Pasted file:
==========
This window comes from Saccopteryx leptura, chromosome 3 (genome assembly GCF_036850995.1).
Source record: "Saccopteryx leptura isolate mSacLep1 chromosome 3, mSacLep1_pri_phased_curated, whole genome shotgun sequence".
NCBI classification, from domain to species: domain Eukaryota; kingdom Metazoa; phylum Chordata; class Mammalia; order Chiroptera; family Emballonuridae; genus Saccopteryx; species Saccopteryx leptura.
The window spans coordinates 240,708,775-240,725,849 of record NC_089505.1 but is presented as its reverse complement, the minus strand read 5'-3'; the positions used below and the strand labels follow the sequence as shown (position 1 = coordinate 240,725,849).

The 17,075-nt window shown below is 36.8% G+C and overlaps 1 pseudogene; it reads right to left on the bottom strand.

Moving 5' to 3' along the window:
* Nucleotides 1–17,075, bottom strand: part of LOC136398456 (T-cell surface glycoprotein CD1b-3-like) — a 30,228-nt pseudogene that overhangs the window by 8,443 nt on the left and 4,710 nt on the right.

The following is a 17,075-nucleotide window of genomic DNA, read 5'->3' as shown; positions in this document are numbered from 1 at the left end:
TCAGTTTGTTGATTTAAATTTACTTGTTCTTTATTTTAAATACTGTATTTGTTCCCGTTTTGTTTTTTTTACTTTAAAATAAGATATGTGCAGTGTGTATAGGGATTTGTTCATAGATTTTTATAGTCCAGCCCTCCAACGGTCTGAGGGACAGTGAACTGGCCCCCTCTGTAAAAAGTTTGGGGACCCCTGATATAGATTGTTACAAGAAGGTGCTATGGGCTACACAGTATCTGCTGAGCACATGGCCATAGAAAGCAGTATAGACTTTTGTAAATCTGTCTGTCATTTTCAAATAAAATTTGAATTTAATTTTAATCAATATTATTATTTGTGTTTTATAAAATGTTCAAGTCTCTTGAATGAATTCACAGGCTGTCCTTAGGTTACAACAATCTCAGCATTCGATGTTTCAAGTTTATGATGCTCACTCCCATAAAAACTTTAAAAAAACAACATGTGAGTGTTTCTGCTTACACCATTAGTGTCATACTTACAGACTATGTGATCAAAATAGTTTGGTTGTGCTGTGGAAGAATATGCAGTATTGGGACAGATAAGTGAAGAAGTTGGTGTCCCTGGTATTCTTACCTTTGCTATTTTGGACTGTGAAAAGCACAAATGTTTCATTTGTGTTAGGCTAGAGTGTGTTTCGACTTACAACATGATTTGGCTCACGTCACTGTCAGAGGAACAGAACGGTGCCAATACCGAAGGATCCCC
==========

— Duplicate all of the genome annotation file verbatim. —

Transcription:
This window comes from Saccopteryx leptura, chromosome 3 (genome assembly GCF_036850995.1).
Source record: "Saccopteryx leptura isolate mSacLep1 chromosome 3, mSacLep1_pri_phased_curated, whole genome shotgun sequence".
NCBI classification, from domain to species: domain Eukaryota; kingdom Metazoa; phylum Chordata; class Mammalia; order Chiroptera; family Emballonuridae; genus Saccopteryx; species Saccopteryx leptura.
The window spans coordinates 240,708,775-240,725,849 of record NC_089505.1 but is presented as its reverse complement, the minus strand read 5'-3'; the positions used below and the strand labels follow the sequence as shown (position 1 = coordinate 240,725,849).

The 17,075-nt window shown below is 36.8% G+C and overlaps 1 pseudogene; it reads right to left on the bottom strand.

Moving 5' to 3' along the window:
* Nucleotides 1–17,075, bottom strand: part of LOC136398456 (T-cell surface glycoprotein CD1b-3-like) — a 30,228-nt pseudogene that overhangs the window by 8,443 nt on the left and 4,710 nt on the right.

The following is a 17,075-nucleotide window of genomic DNA, read 5'->3' as shown; positions in this document are numbered from 1 at the left end:
TCAGTTTGTTGATTTAAATTTACTTGTTCTTTATTTTAAATACTGTATTTGTTCCCGTTTTGTTTTTTTTACTTTAAAATAAGATATGTGCAGTGTGTATAGGGATTTGTTCATAGATTTTTATAGTCCAGCCCTCCAACGGTCTGAGGGACAGTGAACTGGCCCCCTCTGTAAAAAGTTTGGGGACCCCTGATATAGATTGTTACAAGAAGGTGCTATGGGCTACACAGTATCTGCTGAGCACATGGCCATAGAAAGCAGTATAGACTTTTGTAAATCTGTCTGTCATTTTCAAATAAAATTTGAATTTAATTTTAATCAATATTATTATTTGTGTTTTATAAAATGTTCAAGTCTCTTGAATGAATTCACAGGCTGTCCTTAGGTTACAACAATCTCAGCATTCGATGTTTCAAGTTTATGATGCTCACTCCCATAAAAACTTTAAAAAAACAACATGTGAGTGTTTCTGCTTACACCATTAGTGTCATACTTACAGACTATGTGATCAAAATAGTTTGGTTGTGCTGTGGAAGAATATGCAGTATTGGGACAGATAAGTGAAGAAGTTGGTGTCCCTGGTATTCTTACCTTTGCTATTTTGGACTGTGAAAAGCACAAATGTTTCATTTGTGTTAGGCTAGAGTGTGTTTCGACTTACAACATGATTTGGCTCACGTCACTGTCAGAGGAACAGAACGGTGCCAATACCGAAGGATCCCC